New Kids on the Block, sucked a lot of dick
Boy-girl groups make me sick
And I can’t wait ’til I catch all you faggots in public
I’ma love it [hahaha]
Talkin’ about I fabricated my past
He’s just aggravated I won’t ejaculate in his ass
— “Marshall Mathers”
No matter, critics love this record. “It’s mean-spirited, profane, shocking — and actually quite entertaining if not taken too seriously,” the Arizona Republic opined. “Guilty pleasures rarely get as good as this,” added CDNow in a record review. “A bona fide masterpiece,” raved VH1.com, adding that Eminem is “possibly the greatest storyteller in all of hip-hop.”
The new record “may be among the most objectionable albums ever to receive mainstream release, but that does not make it a bad album,” Alona Wartofsky assured us in the Washington Post. “The new album from Eminem is absolutely outrageous. And I mean that in the best possible sense,” cheered Neil McCormick in London’s Daily Telegraph.
‘Cuz if I ever stuck it to any singer in showbiz
It’d be Jennifer Lopez and Puffy you know this!
I’m sorry Puff, but I don’t give a fuck if this chick was my own mother
I still fuck her with no rubber and cum inside her and have a son and a new brother at the same time
— “I’m Back”
Time Out New York thought this incestuous, quasi-rape fantasy about Jennifer Lopez was “sidesplitting.” The Times of London agreed it was “extremely funny.” CDNow insisted, “The man is fearless.” Why? Because he has the courage to insult, among others, pop stars Puff Daddy, Will Smith, Britney Spears and ‘N Sync. Eminem also has things to say about quadriplegic Christopher Reeve. Talk about picking fights you can’t possibly lose.
In a recent cover profile of Eminem for the Los Angeles Times Sunday Calendar magazine, the paper’s longtime music critic, Robert Hilburn, came this close to comparing Eminem with Elvis Presley, a tenuous stretch that won the writer an insightful reply from a reader in Studio City, Calif.: “Let’s see … self-described white trash who raps about mindless violence, misogyny, murder, child abuse — one who proclaims ‘anything is possible as long as you don’t back down’ and then makes whatever lyrical changes are required to conform to retailers’ guidelines of acceptability. Gentlemen, please.”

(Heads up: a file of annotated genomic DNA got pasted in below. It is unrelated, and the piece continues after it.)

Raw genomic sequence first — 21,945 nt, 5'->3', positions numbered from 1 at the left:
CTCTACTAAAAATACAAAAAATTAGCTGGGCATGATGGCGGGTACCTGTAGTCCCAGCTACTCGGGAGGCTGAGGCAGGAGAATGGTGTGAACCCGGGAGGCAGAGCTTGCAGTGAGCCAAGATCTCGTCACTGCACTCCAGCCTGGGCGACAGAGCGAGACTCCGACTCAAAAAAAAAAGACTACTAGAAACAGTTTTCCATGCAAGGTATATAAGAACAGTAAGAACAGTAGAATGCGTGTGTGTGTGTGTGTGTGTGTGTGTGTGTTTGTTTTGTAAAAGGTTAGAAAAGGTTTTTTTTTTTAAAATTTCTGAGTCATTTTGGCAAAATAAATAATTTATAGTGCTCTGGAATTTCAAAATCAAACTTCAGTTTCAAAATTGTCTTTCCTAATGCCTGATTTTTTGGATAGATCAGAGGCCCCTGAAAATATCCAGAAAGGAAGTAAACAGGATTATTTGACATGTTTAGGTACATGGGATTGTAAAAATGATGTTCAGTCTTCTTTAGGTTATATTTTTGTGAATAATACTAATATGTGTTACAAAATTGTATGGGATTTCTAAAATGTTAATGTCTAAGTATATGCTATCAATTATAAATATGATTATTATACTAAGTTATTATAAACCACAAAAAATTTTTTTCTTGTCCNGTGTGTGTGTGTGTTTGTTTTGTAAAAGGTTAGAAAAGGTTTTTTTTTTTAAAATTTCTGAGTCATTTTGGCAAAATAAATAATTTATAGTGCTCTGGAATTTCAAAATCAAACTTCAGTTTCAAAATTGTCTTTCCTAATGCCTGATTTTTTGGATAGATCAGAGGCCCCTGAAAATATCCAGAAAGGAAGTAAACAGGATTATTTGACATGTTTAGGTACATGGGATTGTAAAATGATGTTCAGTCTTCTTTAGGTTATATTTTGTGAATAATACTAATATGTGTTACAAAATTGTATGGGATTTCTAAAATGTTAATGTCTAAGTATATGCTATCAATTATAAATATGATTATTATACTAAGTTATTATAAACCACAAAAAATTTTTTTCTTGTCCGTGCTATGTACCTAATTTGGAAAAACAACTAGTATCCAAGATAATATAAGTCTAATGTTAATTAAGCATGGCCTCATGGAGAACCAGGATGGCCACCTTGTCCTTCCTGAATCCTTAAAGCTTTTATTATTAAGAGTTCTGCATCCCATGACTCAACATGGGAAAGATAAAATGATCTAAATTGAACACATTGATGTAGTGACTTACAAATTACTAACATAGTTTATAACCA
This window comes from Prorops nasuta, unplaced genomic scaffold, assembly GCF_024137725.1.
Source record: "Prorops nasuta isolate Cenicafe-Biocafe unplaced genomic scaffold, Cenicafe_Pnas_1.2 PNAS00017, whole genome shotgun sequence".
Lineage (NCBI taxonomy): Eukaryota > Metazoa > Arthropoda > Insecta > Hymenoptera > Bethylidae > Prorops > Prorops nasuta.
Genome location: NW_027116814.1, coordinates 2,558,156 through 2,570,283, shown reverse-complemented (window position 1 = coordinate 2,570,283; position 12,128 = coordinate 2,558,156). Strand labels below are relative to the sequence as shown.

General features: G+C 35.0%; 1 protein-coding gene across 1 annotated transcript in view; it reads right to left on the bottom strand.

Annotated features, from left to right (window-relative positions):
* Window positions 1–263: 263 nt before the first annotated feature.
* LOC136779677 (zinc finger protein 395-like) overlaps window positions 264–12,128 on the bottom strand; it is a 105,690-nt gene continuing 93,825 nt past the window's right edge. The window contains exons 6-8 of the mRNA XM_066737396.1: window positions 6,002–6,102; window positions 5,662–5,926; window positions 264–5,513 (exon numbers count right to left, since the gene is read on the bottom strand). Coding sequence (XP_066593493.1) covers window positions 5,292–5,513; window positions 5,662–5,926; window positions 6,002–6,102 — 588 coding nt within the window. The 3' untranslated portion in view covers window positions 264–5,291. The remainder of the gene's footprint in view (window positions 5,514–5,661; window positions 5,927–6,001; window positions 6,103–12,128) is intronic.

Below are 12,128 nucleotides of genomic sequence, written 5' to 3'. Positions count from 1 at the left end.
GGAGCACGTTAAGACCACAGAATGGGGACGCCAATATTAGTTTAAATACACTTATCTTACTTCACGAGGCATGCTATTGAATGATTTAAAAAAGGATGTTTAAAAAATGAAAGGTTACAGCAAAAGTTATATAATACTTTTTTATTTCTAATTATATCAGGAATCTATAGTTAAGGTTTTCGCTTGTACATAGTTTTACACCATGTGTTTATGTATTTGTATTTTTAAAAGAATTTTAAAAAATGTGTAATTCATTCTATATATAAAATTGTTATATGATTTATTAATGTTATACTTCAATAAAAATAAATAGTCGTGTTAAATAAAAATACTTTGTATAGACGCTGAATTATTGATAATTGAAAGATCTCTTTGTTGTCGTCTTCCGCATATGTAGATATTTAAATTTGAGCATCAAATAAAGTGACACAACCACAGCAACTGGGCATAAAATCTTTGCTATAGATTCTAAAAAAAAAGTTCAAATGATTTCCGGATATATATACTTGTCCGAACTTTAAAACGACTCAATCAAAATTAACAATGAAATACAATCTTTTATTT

A few days later, in his review of “Marshall Mathers,” Hilburn, like so many before him, apologized for the rapper in advance: “Eminem is simply exercising his creative impulses — putting on disc all the forbidden thoughts and scandalous scenarios that accompany adolescence and just watching the fallout.” In other words, Eminem’s the John Rocker of hip-pop (calling the slurs like he sees ‘em), and music journalists are his hometown apologists who can see no wrong in their star.
Elsewhere, Newsweek explained away the “Marshall Mathers” hate by noting with approval, “He picks on himself almost as much as he does the people on his enemies list … By flipping his razor-sharp lyrics on himself, Eminem subverts the smirking superiority that plagues mainstream rap, a wily underdog move that lets him get away with more than he could otherwise.” That’s been a popular defense, most often invoked right after ’99′s occasionally jocular “Slim Shady” album. But the truth is that “Marshall Mathers” is far darker and more disturbed than most critics are willing to admit. Which explains why Newsweek didn’t include any new subversive lyrics of Eminem picking on himself. They don’t exist.
Don’t you get it bitch, no one can hear you?
Now shut the fuck up and get what’s comin’ to you
You were supposed to love me [sounds of Kim choking]
NOW BLEED! BITCH BLEED!
BLEED! BITCH BLEED! BLEED!
— “Kim,” a song about Eminem’s wife
When you get done parsing the critics’ language and logic about how it’s all just satire, or cartoons, or Eminem’s alter ego talking, the bottom line is that they’ve given Eminem a pass. (Ask the Michigan bartender if that was Eminem’s alter ego brandishing a pistol over the weekend.) Regardless of what he raps about, because he’s so dynamic and funny on the mike (which he can be) and his beats are so tight (which they are), his lyrics are irrelevant. Makes you wonder what it would take for music journalists to sit up and take offense. A song or two about lynching bothersome blacks, or gassing a few Jews? Even then, it’d probably be a close call.